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Don’t Worry: There’s Still Time To Make Your Thanksgiving A Success

This article is more than 8 years old.

With guest host Jane Clayson.

We’ll talk turkey and all the sides. Top chefs join us to answer your Thanksgiving questions.

A 40-pound tom turkey looks out at Raymond's Turkey Farm in Methuen, Mass., Friday, Nov. 21, 2014. The farm raises approximately 20,000 Broad Breasted White Holland turkeys per year. (AP)
A 40-pound tom turkey looks out at Raymond's Turkey Farm in Methuen, Mass., Friday, Nov. 21, 2014. The farm raises approximately 20,000 Broad Breasted White Holland turkeys per year. (AP)

Thanksgiving: Steeped in tradition, surrounded by family, and for some of us, a marathon of cooking. Do you brine, grill, deep fry the turkey? Fresh or canned cranberries? Stuffing in the bird or out? How do you fix mistakes? What can you make ahead of time? What should you make for vegetarians? Or the gluten-free? It is easy to feel overwhelmed. Three nationally renowned chefs are here to answer all your questions—from the bird to the vegetables to the drinks to the leftovers. This hour, On Point: All your Thanksgiving food questions answered by our top chefs.
-- Jane Clayson


Bridget Lancaster, executive food editor for New Media, Television and Radio at America's Test Kitchen. Lead instructor for the America's Test Kitchen Cooking School.

Barton Seaver, chef. Director of the Sustainable Seafood and Health Initiative at the Center for Health and the Global Environment at the Harvard School of Public Health. Author of "For Cod and Country" and "Where There's Smoke." (@bartonseaver)

Ana Sortun, chef and owner of the Cambridge, Mass. restaurants Oleana and Sofra. Co-owner of the Somerville restaurant Sarma. Winner of the 2005 James Beard Award for Best Chef in the Northeast.

From The Reading List

Cook's Illustrated: The Experts' Guide To Thanksgiving — "Salting turkey in advance is one way to season the meat and keep it juicy. When salt is applied to raw poultry, juices inside are drawn to the surface. The salt then dissolves in the exuded liquid, forming a brine that is eventually reabsorbed by the poultry. The salt changes the structure of the muscle proteins, allowing them to hold on to more of their own natural juices. Salting requires time, but it won't thwart the goal of crispy skin. We prefer to use kosher salt for salting because it's easier to distribute the salt evenly."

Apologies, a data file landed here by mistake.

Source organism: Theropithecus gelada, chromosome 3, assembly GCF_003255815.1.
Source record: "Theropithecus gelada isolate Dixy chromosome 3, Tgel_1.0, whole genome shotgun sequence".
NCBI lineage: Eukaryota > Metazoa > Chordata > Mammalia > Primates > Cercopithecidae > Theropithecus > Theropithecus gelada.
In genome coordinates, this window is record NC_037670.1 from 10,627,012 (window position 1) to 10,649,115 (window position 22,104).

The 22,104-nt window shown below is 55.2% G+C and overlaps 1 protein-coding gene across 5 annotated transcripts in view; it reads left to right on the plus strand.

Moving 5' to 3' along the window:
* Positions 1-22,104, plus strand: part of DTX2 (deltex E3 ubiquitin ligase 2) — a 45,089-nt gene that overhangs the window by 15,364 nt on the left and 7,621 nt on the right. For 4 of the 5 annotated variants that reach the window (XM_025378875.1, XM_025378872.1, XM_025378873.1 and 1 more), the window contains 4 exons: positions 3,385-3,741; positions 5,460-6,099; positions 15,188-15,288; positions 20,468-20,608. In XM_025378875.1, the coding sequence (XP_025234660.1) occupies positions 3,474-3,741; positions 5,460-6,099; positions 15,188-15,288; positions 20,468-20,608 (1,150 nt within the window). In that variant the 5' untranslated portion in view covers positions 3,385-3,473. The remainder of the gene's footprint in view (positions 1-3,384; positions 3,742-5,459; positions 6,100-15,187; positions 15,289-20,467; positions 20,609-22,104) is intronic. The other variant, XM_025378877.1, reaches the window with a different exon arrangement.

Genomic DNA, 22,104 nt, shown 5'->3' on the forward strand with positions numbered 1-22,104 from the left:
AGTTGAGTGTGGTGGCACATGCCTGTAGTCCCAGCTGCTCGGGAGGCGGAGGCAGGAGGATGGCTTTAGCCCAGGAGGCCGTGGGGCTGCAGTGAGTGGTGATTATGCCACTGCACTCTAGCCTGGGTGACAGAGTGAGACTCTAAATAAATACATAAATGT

Charleston Gazette: Culinary star squeezes in a few days here at home — "Lancaster credits her early years in the Mountain State with fostering an interest in food that led to a high-profile career as an original cast member of 'America’s Test Kitchen' and 'Cook’s Country,' half-hour cooking shows that air on PBS stations nationwide, including West Virginia Public Broadcasting. 'My mom made everything from scratch — breads, sauces. I didn’t actually know you could buy jarred tomato sauce for pasta until I was older. So between my mom and her cooking and my dad and his garden, I was hooked at a really young age,' she said."

New York Times: A Change in the Kitchen — "Hand-wringing about the low status and low numbers of women in the culinary world has been constant since professional cooking changed from a menial trade to a respectable career, beginning in the 1980s. (Today, the lack of gender diversity is not the only concern: All groups except for white men are underrepresented at the top of the profession.) For decades, chefs of both sexes believed that inequality was inevitable. The same stereotypes used to keep women out of armed combat, off the judicial bench and out of medical school were invoked to explain why women didn’t stick it out in the kitchen. The work, it was said, is too physically demanding and psychologically grueling; the hours were too incompatible with family life."

See Our Blog For Original Thanksgiving Recipes From Our Guests

Sesame Cashew Bars (Jesse Costa / WBUR)
Sesame Cashew Bars (Jesse Costa / WBUR)

This program aired on November 25, 2014.


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